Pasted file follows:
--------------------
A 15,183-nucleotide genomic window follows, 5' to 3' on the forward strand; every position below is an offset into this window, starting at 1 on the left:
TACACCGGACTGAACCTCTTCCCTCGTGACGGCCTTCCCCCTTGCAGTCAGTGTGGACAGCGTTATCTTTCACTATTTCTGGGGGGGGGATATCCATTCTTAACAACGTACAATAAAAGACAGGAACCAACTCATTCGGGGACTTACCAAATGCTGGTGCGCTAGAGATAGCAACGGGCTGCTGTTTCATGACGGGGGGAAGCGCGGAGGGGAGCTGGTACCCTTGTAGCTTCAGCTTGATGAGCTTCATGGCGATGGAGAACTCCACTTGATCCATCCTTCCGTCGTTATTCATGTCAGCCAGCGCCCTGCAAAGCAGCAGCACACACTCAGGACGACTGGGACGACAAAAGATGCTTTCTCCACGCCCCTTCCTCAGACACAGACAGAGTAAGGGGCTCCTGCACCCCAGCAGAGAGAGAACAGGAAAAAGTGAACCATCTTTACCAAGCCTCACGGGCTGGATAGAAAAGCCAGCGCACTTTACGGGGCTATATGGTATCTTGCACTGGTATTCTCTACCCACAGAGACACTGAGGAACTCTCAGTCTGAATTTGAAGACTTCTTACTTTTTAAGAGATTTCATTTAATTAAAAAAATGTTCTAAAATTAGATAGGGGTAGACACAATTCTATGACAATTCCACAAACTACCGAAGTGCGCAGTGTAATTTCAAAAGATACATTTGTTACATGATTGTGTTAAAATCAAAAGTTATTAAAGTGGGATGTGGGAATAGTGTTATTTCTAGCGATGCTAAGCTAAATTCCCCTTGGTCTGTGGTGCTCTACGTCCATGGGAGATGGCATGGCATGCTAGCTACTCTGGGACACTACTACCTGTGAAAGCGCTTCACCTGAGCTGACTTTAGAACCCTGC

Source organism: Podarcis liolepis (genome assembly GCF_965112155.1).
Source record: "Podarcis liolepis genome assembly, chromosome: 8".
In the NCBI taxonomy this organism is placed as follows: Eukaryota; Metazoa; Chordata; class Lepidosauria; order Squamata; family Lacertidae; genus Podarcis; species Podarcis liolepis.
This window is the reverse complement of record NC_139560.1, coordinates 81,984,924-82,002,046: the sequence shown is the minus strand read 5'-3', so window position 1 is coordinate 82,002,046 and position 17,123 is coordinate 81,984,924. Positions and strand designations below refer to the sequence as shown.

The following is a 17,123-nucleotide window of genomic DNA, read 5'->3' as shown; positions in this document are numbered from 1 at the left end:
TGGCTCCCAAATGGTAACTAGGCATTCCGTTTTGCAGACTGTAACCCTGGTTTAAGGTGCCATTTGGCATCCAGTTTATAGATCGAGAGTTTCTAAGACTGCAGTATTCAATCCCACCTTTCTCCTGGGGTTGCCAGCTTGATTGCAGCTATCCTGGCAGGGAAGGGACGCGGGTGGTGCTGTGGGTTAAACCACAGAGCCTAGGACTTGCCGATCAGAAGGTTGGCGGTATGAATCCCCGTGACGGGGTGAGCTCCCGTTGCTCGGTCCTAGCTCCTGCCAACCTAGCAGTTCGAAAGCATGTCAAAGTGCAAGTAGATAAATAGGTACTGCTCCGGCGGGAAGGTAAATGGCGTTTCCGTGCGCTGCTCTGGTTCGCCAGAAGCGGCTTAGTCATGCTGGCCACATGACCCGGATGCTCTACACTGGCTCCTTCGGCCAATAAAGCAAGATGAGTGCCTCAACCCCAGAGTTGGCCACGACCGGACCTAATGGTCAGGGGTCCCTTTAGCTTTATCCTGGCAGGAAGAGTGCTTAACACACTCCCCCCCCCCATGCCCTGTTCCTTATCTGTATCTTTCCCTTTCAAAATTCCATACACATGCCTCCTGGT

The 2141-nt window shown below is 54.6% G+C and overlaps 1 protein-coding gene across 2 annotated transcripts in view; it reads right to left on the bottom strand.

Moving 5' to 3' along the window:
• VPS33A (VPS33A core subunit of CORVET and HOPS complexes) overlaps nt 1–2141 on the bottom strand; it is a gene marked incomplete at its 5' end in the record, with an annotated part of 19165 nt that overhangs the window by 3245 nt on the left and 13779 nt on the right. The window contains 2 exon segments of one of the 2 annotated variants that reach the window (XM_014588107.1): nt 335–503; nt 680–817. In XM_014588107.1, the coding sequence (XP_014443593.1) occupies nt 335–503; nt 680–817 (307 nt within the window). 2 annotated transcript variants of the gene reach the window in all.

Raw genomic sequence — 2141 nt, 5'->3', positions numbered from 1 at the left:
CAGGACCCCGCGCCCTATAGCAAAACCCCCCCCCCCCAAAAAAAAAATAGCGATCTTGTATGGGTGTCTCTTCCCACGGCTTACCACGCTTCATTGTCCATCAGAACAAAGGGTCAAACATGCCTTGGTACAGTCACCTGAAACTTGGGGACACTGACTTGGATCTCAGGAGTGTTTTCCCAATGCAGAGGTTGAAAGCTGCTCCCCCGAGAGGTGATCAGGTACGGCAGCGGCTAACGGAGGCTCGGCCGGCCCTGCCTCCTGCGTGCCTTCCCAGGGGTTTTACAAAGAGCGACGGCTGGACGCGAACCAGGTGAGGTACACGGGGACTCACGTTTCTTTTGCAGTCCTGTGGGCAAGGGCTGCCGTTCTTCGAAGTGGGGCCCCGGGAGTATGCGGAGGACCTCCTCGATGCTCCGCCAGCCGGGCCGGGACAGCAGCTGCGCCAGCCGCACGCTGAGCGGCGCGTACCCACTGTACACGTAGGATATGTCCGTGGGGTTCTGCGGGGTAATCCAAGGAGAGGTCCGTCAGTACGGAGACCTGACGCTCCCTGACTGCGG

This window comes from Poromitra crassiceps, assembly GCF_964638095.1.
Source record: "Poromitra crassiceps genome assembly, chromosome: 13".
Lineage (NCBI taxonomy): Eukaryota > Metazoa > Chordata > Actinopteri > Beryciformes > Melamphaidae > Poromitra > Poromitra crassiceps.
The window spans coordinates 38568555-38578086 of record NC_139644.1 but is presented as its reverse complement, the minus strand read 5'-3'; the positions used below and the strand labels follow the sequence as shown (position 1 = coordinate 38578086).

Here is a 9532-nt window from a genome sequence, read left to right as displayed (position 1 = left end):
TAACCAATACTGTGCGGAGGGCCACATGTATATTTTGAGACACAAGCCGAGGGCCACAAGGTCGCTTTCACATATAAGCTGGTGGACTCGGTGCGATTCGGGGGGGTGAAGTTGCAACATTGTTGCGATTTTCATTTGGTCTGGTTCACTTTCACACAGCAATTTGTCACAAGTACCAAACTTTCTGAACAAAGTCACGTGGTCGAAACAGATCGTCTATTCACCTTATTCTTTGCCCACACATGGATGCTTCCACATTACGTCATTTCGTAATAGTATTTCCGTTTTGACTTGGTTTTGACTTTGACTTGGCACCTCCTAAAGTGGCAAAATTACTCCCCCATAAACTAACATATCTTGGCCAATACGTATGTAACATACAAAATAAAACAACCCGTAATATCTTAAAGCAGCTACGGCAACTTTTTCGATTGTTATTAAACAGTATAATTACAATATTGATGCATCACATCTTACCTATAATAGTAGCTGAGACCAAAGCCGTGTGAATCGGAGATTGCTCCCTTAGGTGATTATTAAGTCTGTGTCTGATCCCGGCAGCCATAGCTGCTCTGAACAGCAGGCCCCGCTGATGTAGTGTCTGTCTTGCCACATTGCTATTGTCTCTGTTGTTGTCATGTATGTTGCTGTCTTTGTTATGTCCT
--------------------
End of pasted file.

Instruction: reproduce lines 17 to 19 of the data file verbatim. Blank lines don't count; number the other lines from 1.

The window spans coordinates 38568555-38578086 of record NC_139644.1 but is presented as its reverse complement, the minus strand read 5'-3'; the positions used below and the strand labels follow the sequence as shown (position 1 = coordinate 38578086).

Here is a 9532-nt window from a genome sequence, read left to right as displayed (position 1 = left end):
TAACCAATACTGTGCGGAGGGCCACATGTATATTTTGAGACACAAGCCGAGGGCCACAAGGTCGCTTTCACATATAAGCTGGTGGACTCGGTGCGATTCGGGGGGGTGAAGTTGCAACATTGTTGCGATTTTCATTTGGTCTGGTTCACTTTCACACAGCAATTTGTCACAAGTACCAAACTTTCTGAACAAAGTCACGTGGTCGAAACAGATCGTCTATTCACCTTATTCTTTGCCCACACATGGATGCTTCCACATTACGTCATTTCGTAATAGTATTTCCGTTTTGACTTGGTTTTGACTTTGACTTGGCACCTCCTAAAGTGGCAAAATTACTCCCCCATAAACTAACATATCTTGGCCAATACGTATGTAACATACAAAATAAAACAACCCGTAATATCTTAAAGCAGCTACGGCAACTTTTTCGATTGTTATTAAACAGTATAATTACAATATTGATGCATCACATCTTACCTATAATAGTAGCTGAGACCAAAGCCGTGTGAATCGGAGATTGCTCCCTTAGGTGATTATTAAGTCTGTGTCTGATCCCGGCAGCCATAGCTGCTCTGAACAGCAGGCCCCGCTGATGTAGTGTCTGTCTTGCCACATTGCTATTGTCTCTGTTGTTGTCATGTATGTTGCTGTCTTTGTTATGTCCT